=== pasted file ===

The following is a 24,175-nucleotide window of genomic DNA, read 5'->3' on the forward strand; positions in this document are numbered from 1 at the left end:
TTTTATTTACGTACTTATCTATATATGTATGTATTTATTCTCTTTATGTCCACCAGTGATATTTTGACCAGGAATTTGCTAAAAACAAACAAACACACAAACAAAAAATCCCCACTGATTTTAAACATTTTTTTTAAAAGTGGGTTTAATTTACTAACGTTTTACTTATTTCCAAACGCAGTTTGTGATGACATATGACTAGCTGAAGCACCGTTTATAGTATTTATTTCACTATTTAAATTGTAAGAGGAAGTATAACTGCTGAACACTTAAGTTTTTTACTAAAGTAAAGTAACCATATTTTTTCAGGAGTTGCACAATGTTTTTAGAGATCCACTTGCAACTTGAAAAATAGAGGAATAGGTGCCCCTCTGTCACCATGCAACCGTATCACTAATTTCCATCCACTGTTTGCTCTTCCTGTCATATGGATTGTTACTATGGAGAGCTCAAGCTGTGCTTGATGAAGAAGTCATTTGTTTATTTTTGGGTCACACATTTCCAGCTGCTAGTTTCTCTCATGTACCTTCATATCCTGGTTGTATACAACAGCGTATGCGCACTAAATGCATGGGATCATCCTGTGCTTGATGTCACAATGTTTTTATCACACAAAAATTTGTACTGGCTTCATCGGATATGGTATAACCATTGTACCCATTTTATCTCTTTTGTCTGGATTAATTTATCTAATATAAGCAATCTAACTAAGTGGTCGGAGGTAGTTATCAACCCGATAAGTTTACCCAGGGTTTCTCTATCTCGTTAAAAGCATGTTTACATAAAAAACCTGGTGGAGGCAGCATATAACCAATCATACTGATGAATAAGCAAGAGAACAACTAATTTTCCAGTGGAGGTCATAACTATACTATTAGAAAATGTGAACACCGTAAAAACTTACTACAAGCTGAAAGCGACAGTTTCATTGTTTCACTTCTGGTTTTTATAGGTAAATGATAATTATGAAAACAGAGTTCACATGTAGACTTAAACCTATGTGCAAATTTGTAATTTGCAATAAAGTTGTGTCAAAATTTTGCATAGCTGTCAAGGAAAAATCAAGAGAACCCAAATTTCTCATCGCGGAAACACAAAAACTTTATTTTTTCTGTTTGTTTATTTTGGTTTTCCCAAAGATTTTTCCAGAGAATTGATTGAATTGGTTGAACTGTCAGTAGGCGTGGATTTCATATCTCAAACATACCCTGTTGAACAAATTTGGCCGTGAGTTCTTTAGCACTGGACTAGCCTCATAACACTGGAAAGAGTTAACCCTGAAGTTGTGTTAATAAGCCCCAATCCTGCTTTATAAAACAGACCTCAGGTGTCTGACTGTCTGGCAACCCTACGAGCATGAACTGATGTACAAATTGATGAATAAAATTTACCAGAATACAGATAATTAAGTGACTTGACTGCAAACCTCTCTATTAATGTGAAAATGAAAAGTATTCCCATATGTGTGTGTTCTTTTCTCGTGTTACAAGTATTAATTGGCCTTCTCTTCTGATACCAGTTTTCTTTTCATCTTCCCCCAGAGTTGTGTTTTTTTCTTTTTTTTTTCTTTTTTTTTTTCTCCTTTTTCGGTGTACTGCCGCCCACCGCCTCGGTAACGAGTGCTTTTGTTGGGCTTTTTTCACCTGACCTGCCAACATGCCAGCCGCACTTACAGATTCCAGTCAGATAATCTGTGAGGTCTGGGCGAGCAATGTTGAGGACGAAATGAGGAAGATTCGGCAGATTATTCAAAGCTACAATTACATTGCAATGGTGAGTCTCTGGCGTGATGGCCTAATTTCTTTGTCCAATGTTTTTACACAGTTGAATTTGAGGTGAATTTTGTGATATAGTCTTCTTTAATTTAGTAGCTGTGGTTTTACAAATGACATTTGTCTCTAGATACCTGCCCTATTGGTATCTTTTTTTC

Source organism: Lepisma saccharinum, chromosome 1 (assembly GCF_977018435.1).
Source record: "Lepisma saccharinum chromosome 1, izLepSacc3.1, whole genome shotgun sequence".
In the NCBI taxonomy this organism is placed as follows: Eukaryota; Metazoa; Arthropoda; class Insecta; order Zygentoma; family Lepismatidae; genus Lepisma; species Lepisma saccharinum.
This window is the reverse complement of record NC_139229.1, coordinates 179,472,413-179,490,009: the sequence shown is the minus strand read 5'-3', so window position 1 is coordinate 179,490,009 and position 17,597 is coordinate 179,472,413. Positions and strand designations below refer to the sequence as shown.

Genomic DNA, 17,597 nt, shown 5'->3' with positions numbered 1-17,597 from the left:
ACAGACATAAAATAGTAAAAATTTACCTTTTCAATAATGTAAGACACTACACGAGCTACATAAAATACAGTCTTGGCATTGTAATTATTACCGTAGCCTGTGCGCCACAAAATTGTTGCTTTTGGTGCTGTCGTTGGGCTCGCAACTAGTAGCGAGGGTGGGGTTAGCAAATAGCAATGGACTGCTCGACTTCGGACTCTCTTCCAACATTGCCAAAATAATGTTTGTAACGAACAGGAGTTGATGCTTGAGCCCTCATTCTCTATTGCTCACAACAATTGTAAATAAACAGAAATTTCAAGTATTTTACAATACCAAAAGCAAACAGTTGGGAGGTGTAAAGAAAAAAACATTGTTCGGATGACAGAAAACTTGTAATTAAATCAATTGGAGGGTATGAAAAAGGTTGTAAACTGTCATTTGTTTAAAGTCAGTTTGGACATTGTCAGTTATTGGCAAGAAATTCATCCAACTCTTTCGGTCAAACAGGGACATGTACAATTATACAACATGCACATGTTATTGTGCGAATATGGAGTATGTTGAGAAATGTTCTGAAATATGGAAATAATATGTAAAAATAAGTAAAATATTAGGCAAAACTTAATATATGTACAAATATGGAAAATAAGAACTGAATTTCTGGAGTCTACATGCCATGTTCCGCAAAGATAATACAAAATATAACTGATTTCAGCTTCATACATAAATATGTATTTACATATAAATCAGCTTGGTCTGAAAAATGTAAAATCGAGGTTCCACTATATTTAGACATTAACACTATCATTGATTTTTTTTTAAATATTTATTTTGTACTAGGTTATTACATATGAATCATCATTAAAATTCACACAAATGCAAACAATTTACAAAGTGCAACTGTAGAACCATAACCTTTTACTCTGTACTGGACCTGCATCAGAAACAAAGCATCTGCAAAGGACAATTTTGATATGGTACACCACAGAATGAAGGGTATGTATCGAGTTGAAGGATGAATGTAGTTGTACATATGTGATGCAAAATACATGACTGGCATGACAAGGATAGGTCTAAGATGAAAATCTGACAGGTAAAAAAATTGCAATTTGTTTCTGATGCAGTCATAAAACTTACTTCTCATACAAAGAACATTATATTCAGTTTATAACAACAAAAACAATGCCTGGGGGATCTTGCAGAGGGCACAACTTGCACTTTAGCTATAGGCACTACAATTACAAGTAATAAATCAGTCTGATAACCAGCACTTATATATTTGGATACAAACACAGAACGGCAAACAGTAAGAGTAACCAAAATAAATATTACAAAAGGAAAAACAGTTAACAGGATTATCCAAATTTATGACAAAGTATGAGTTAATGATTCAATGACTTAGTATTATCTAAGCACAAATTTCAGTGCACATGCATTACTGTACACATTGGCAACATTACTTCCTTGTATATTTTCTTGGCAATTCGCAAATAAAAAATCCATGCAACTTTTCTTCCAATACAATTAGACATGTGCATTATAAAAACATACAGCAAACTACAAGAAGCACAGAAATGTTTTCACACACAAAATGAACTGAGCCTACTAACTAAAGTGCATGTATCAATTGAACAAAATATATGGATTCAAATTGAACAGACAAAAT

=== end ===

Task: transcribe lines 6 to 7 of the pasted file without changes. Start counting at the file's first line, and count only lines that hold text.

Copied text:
This window is the reverse complement of record NC_139229.1, coordinates 179,472,413-179,490,009: the sequence shown is the minus strand read 5'-3', so window position 1 is coordinate 179,490,009 and position 17,597 is coordinate 179,472,413. Positions and strand designations below refer to the sequence as shown.

Genomic DNA, 17,597 nt, shown 5'->3' with positions numbered 1-17,597 from the left: